Breast cancer symptoms: This sign in men could indicate the deadly disease

Breast cancer is the most common cancer in the UK. While one in eight women will be diagnosed with breast cancer during their lifetime, one in 870 men will have the disease detected. 

It usually occurs in men over the age of 60, but very occasionally younger men can be affected. 

Men diagnosed with male breast cancer at an early stage have a good chance for a cure, but still many men delay seeing their doctors if they notice one of the usual signs or symptoms, such as a lump. 

Are you aware of all the signs of breast cancer in men. 

According to the NHS, symptoms of breast cancer in men include: 

  • A lump in the breast - this is usually hard, painless and doesn’t move around within the breast 
  • The nipple turning inwards (inverted nipple)
  • Fluid oozing from the nipple (nipple discharge), which may be streaked with blood 
  • A sore or rash around the nipple that doesn’t go away 
  • The nipple or surrounding skin becoming hard, red or swollen
  • Small bumps in the armpit (swollen glands)

See your GP if you have: 

  • A lump in your breast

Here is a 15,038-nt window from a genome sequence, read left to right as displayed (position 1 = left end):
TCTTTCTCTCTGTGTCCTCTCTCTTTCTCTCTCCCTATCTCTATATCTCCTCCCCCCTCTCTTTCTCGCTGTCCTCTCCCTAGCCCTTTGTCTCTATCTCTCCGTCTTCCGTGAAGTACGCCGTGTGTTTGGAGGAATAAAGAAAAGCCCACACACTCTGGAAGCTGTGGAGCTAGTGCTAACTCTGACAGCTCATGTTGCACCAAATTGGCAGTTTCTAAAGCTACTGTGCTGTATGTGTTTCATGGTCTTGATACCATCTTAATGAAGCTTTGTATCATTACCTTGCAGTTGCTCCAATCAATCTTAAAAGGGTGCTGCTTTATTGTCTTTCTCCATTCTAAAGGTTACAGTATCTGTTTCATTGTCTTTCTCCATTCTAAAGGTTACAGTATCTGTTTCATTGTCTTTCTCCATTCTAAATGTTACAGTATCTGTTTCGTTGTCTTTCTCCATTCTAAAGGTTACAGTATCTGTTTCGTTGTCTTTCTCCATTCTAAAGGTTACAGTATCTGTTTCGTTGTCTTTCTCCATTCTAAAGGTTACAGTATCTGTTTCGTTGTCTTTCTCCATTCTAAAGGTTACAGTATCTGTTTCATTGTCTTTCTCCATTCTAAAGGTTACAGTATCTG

• Any other worrying symptoms, such as nipple discharge 
  • A history of breast cancer (in men or women) in close members of your family and you’re worried about your chances of getting it

The NHS states: “It’s very unlikely you have cancer, but it’s best to get checked out. Your GP will examine your breast and can refer you for tests and scans for breast cancer if needed. 

“If you don’t have symptoms but have a clear family history of breast cancer, your GP may refer you to a genetic specialist to discuss your risk of getting it. 

“There are some inherited genes that increase your risk of cancer and a blood test can be done to check for these.” 

Breast cancer can resurface after remaining dormant for 15 years following successful treatment, according to a study at the end of last year.